Suit challenging Google’s digital library dropped

NEW YORK — A federal judge handed Google Inc. a victory in a long-running legal battle on Thursday, tossing out a lawsuit claiming the Internet giant was violating copyright laws by scanning books without their permission to create the world’s largest digital library.

The Authors Guild had sued Google in federal court in Manhattan 2005, claiming the company was not making “fair use” of copyright material by offering searchable snippets of works in its online library.

Among the plaintiffs was former New York Yankees pitcher Jim Bouton, author of the best-seller “Ball Four.”

Google already has scanned more than 20 million books, most of them out-of-print, for the project. It includes the collections of the New York Public Library, Library of Congress and several major universities.

The guild was seeking $750 for each copyrighted book that was copied — damages that Google estimated could climb to more than $3 billion.

In a statement, Google said it was pleased with the decision.

“This has been a long road and we are absolutely delighted with today’s judgment,” the company said. “As we have long said, Google Books is in compliance with copyright law and acts like a card catalog for the digital age giving users the ability to find books to buy or borrow.”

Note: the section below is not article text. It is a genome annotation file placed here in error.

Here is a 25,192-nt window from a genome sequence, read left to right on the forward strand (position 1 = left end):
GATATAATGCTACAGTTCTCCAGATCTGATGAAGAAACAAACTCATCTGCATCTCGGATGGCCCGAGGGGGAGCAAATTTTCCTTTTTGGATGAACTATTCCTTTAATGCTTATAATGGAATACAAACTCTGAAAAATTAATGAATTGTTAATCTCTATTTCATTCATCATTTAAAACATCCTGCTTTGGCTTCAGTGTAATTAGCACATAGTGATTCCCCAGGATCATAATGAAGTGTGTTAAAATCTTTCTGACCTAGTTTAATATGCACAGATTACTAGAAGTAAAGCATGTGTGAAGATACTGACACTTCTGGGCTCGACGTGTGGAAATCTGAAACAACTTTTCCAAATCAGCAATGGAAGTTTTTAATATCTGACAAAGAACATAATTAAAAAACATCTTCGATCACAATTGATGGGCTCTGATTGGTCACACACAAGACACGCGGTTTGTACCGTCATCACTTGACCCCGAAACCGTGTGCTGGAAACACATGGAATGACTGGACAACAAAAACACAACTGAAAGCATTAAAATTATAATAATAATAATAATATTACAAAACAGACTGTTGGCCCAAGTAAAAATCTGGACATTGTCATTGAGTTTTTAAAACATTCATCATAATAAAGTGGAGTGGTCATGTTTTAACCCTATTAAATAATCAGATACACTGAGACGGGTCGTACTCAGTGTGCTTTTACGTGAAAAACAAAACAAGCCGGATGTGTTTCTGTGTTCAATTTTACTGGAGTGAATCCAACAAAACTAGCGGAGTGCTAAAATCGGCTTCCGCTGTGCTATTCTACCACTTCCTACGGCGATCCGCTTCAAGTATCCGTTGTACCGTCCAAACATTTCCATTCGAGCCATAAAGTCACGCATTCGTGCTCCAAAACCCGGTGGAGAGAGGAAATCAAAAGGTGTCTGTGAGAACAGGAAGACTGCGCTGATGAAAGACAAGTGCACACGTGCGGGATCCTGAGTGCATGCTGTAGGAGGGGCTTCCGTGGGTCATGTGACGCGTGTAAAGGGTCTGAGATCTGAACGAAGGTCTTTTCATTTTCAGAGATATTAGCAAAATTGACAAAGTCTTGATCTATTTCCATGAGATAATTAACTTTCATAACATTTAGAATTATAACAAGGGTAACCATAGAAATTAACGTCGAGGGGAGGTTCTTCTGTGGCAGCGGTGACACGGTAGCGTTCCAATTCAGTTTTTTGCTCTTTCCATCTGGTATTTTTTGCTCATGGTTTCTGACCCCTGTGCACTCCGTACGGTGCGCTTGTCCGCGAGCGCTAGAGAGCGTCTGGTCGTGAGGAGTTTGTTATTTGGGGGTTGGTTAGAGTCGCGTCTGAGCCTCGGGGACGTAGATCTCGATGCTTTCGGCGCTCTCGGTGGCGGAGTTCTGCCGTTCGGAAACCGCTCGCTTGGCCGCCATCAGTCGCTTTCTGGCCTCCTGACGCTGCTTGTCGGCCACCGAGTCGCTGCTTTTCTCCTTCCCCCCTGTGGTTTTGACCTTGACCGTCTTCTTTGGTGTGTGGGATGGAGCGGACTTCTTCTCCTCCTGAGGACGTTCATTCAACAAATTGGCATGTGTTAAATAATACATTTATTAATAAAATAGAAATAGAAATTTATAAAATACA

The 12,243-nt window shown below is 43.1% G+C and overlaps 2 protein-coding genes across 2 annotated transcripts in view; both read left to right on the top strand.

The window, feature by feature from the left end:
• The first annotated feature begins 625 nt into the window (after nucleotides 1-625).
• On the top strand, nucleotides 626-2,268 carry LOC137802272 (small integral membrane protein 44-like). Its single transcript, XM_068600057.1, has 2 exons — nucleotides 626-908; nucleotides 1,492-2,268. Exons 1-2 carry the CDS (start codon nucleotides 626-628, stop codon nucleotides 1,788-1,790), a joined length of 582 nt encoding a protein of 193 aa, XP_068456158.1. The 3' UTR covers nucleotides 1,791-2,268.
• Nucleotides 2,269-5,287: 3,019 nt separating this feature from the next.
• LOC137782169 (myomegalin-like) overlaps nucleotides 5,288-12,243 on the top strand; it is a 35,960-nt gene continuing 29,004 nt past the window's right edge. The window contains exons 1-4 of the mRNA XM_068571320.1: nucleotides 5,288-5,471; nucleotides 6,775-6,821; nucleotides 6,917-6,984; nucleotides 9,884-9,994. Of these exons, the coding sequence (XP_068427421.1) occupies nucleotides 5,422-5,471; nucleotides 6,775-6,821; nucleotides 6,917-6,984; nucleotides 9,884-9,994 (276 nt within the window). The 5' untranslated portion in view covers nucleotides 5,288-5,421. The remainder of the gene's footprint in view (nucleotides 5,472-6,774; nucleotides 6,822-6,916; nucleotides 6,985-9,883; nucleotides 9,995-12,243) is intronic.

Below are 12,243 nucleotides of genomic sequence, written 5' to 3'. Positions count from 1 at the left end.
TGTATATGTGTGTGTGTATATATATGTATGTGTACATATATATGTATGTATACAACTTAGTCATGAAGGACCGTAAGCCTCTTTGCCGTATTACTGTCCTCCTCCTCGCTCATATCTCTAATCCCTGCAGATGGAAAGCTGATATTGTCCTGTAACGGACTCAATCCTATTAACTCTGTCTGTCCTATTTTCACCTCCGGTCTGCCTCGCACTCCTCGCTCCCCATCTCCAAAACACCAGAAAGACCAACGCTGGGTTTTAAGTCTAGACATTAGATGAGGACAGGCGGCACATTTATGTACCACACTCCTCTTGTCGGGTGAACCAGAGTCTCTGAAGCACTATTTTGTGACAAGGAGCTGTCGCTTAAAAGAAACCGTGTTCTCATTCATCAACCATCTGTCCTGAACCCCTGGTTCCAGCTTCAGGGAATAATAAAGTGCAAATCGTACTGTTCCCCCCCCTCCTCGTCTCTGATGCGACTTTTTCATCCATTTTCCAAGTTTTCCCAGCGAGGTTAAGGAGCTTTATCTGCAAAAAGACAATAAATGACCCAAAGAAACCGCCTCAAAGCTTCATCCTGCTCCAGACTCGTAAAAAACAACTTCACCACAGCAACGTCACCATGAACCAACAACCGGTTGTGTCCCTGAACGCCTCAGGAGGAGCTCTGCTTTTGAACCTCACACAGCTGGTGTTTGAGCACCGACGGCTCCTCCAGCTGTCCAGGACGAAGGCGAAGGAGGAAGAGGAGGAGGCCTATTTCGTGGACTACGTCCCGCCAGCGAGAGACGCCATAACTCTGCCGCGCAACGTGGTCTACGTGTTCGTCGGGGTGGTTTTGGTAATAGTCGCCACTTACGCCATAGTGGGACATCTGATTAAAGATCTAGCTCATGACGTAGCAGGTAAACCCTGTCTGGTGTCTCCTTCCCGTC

There was no immediate response to phone messages left with the Authors Guild.

In his ruling, Circuit Judge Denny Chin found that Google’s project would not “supersede or supplant” books because it’s not meant to be used for reading them.

Google’s project “does not engage in the direct commercialization of copyrighted works,” wrote Chin, who began hearing the case when he was a district judge. “Google does not sell its scans, and the scans do not replace the books.”

The judge said that Google Books will benefit authors by increasing book sales and become a valuable research tool for students and researchers who need to find their works.

“In my view, Google Books provides significant public benefits,” the judge wrote. “It advances the progress of the arts and sciences while maintaining respectful consideration for the rights of authors and other creative individuals, and without adversely impacting the rights of copyright holders.”

In 2011, Chin rejected a $125 million settlement between Google and lawyers for authors and publishers that was opposed by the search engine’s rivals, consumer watchdogs, academic experts, literary agents and even foreign governments.

At the time, the judge said creation of a universal library would benefit many but would “simply go too far.”

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